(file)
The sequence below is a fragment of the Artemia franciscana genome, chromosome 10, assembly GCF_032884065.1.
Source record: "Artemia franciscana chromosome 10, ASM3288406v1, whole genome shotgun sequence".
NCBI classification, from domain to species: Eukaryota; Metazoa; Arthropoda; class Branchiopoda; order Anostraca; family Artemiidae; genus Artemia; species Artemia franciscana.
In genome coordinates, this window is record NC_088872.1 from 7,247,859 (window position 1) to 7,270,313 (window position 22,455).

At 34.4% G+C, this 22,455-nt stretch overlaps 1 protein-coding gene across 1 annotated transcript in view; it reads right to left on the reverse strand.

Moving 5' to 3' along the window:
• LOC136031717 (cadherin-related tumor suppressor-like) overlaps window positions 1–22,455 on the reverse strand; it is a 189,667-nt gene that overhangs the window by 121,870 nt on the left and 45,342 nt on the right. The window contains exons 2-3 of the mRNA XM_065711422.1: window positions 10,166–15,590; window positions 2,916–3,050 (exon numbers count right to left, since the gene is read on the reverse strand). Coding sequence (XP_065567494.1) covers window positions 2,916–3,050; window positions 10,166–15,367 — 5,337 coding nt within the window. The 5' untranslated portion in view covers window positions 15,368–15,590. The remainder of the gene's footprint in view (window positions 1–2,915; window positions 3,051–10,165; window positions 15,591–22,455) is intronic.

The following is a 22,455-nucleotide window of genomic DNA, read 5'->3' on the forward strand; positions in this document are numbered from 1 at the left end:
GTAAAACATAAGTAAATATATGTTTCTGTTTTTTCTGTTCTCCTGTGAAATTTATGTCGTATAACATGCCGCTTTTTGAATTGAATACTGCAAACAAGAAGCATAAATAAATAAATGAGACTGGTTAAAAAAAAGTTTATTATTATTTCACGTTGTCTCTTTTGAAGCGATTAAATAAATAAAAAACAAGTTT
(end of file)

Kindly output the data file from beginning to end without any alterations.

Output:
The sequence below is a fragment of the Artemia franciscana genome, chromosome 10, assembly GCF_032884065.1.
Source record: "Artemia franciscana chromosome 10, ASM3288406v1, whole genome shotgun sequence".
NCBI classification, from domain to species: Eukaryota; Metazoa; Arthropoda; class Branchiopoda; order Anostraca; family Artemiidae; genus Artemia; species Artemia franciscana.
In genome coordinates, this window is record NC_088872.1 from 7,247,859 (window position 1) to 7,270,313 (window position 22,455).

At 34.4% G+C, this 22,455-nt stretch overlaps 1 protein-coding gene across 1 annotated transcript in view; it reads right to left on the reverse strand.

Moving 5' to 3' along the window:
• LOC136031717 (cadherin-related tumor suppressor-like) overlaps window positions 1–22,455 on the reverse strand; it is a 189,667-nt gene that overhangs the window by 121,870 nt on the left and 45,342 nt on the right. The window contains exons 2-3 of the mRNA XM_065711422.1: window positions 10,166–15,590; window positions 2,916–3,050 (exon numbers count right to left, since the gene is read on the reverse strand). Coding sequence (XP_065567494.1) covers window positions 2,916–3,050; window positions 10,166–15,367 — 5,337 coding nt within the window. The 5' untranslated portion in view covers window positions 15,368–15,590. The remainder of the gene's footprint in view (window positions 1–2,915; window positions 3,051–10,165; window positions 15,591–22,455) is intronic.

The following is a 22,455-nucleotide window of genomic DNA, read 5'->3' on the forward strand; positions in this document are numbered from 1 at the left end:
GTAAAACATAAGTAAATATATGTTTCTGTTTTTTCTGTTCTCCTGTGAAATTTATGTCGTATAACATGCCGCTTTTTGAATTGAATACTGCAAACAAGAAGCATAAATAAATAAATGAGACTGGTTAAAAAAAAGTTTATTATTATTTCACGTTGTCTCTTTTGAAGCGATTAAATAAATAAAAAACAAGTTT